United States Navy veteran Diane Smith grew up in the military. Her father was an aeronautical engineer in the Air Force, so she spent most of her childhood moving across the country.
“As military kids, you get used to making new friends fast and then saying goodbye a lot and repeating it in the next place,” Diane said.
Transferring schools as a kid would be far from the only sacrifice Diane would go on to make for her beloved country. Beginning in 1971, she served 15 years in the Navy — working as a hospital corpsman, psychiatric technician, and a drug and alcohol counselor — travelling from the Philippines, to Japan, and Scotland.
When her service ended, Diane found herself unsure of where to go next. She volunteered as a drug and alcohol counselor at a local school for some time, before using her G.I. Bill to get her master’s degree. But it was Diane’s job with the U.S. Department of Defense that brought her to Palmer, Alaska — the place she now proudly calls home.
“I just really liked the area,” Diane said. “I really like the mountains and the ocean, and I had some family up here, so it seemed like a natural fit.”
The decision to move to Palmer, made initially for convenience, turned into a life-altering decision in summer 2020. Though she had heard of the local Alaska Veterans and Pioneer Home, she had no idea it was the only veterans home in the state … which made it all the more serendipitous that Diane had chosen to live in this town.
Before the COVID-19 pandemic struck, Diane was able to live alone with the help of frequent visits from her niece. But as the threat of illness grew, and her niece’s job put her at high risk for contracting the virus, Diane had to try to make do on her own.
“I ended up coming to the veterans home because I had medical problems that were making it untenable for me to stay by myself,” Diane said.
“I was pretty medically vulnerable … so if anything happened to me, it would be a while before someone figured it out. So, I decided I needed to get into a situation where I could have some help.”
In addition to her safety, Diane gained camaraderie, enrichment, and opportunities at the Alaska Veterans and Pioneer Home that she never would have experienced on her own.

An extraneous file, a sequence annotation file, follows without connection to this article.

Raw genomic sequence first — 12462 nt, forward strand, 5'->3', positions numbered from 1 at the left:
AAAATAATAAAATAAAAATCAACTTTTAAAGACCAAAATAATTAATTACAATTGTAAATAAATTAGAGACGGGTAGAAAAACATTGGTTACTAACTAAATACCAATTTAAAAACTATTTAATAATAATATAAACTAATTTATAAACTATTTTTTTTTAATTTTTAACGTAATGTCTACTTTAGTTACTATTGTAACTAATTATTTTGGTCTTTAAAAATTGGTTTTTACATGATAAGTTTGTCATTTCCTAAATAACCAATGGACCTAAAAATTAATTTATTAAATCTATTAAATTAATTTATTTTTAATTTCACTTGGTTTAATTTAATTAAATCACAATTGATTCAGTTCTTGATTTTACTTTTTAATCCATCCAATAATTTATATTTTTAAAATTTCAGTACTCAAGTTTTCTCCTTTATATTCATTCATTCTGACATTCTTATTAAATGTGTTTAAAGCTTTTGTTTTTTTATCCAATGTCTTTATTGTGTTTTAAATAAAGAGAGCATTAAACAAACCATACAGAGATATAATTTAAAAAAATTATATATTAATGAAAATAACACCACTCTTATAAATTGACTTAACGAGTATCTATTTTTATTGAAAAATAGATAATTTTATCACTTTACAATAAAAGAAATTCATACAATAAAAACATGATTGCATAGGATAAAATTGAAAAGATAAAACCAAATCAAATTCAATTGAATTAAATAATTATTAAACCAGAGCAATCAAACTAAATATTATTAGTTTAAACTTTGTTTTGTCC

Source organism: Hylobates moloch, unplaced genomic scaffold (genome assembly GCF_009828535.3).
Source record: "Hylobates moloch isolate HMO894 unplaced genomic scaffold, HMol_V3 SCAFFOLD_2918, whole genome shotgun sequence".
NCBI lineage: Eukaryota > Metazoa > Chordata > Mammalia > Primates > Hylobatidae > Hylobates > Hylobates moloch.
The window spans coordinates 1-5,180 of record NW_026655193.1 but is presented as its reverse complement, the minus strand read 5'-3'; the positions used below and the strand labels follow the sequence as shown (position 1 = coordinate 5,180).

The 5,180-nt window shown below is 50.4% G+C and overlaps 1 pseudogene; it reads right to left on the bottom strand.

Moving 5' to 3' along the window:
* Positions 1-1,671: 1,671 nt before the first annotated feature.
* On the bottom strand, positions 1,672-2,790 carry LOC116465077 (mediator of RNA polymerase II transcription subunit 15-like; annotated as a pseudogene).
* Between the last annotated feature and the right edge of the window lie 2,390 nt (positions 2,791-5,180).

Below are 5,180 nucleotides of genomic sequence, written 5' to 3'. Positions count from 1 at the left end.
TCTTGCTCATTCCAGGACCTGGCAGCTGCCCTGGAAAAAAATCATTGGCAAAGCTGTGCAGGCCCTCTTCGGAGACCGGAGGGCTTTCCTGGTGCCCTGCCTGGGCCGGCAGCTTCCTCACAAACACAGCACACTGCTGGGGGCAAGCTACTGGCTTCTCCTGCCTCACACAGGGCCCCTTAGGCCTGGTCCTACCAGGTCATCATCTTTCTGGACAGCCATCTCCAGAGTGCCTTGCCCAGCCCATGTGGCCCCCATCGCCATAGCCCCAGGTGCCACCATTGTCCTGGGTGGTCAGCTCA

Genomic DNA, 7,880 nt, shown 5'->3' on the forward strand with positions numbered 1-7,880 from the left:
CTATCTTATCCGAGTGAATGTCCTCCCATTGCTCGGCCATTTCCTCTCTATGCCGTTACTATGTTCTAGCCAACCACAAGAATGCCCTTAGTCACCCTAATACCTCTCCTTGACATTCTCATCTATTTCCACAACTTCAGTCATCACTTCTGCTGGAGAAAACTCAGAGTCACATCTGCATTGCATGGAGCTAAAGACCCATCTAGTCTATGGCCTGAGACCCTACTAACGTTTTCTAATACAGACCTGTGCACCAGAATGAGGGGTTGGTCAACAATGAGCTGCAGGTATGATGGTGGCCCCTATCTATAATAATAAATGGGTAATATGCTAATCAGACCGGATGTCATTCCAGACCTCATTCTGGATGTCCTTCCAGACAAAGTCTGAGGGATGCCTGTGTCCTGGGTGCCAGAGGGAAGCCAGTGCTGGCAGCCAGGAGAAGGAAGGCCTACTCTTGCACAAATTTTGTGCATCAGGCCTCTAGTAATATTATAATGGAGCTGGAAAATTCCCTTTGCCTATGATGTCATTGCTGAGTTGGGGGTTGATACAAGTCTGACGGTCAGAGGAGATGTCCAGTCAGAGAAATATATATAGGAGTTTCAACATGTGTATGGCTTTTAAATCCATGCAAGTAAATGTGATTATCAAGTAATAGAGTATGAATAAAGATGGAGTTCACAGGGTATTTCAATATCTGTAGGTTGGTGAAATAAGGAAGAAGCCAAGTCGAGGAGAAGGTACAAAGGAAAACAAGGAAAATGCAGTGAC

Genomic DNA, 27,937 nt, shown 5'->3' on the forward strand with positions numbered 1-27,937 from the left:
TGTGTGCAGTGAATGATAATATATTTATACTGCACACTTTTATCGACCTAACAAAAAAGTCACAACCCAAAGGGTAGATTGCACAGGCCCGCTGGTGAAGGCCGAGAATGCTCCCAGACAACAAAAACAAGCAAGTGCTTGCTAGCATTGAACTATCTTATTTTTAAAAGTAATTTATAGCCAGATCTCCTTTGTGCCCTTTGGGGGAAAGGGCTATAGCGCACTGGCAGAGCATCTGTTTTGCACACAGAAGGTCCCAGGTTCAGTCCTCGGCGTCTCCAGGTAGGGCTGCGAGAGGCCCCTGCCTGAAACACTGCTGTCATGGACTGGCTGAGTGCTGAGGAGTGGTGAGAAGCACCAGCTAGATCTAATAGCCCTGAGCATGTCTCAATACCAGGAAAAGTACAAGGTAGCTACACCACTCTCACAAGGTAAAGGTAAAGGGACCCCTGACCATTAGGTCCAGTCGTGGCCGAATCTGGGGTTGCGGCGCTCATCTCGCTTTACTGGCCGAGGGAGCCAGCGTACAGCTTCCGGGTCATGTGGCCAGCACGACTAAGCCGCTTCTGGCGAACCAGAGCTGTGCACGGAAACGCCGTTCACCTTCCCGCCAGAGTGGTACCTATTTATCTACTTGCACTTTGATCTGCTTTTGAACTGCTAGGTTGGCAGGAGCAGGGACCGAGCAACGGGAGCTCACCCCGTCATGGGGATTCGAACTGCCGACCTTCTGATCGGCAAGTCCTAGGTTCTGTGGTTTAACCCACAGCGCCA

“One of the things it gave me was a lot less isolation,” Diane said. “There were people and activities, and on top of that, it also provided me with an opportunity to be useful.”
Diane has seen many fellow residents receive the same support she has been afforded. One of the most moving events since her arrival at the Alaska Veterans and Pioneer Home was a gift of outdoor furniture from the American Legion Auxiliary Department of Alaska. The department received a grant from the American Legion Auxiliary Foundation to purchase the furniture, which ultimately made safe, comfortable, and socially distanced outdoor visits a reality at the home during the height of the pandemic.
“It was really hard for a lot of people, particularly those who were memory impaired, to tolerate a lockdown for a whole year,” Diane said. “The good part was that we had zero COVID cases among the residents here; it was an extraordinary effort.
“To sit outside with your family in some nice furniture is a real morale booster for a lot of people. They feel like they have somewhere to host the people they love in their life who come to see them.”
Diane and her friends at the Alaska Veterans and Pioneer Home are just a few of the Faces Behind the Funds — the heroes who are supported all around the nation due to your generous gifts on #GivingTuesday. Help more heroes with a gift today: donate.legion-aux.org/GivingTuesday.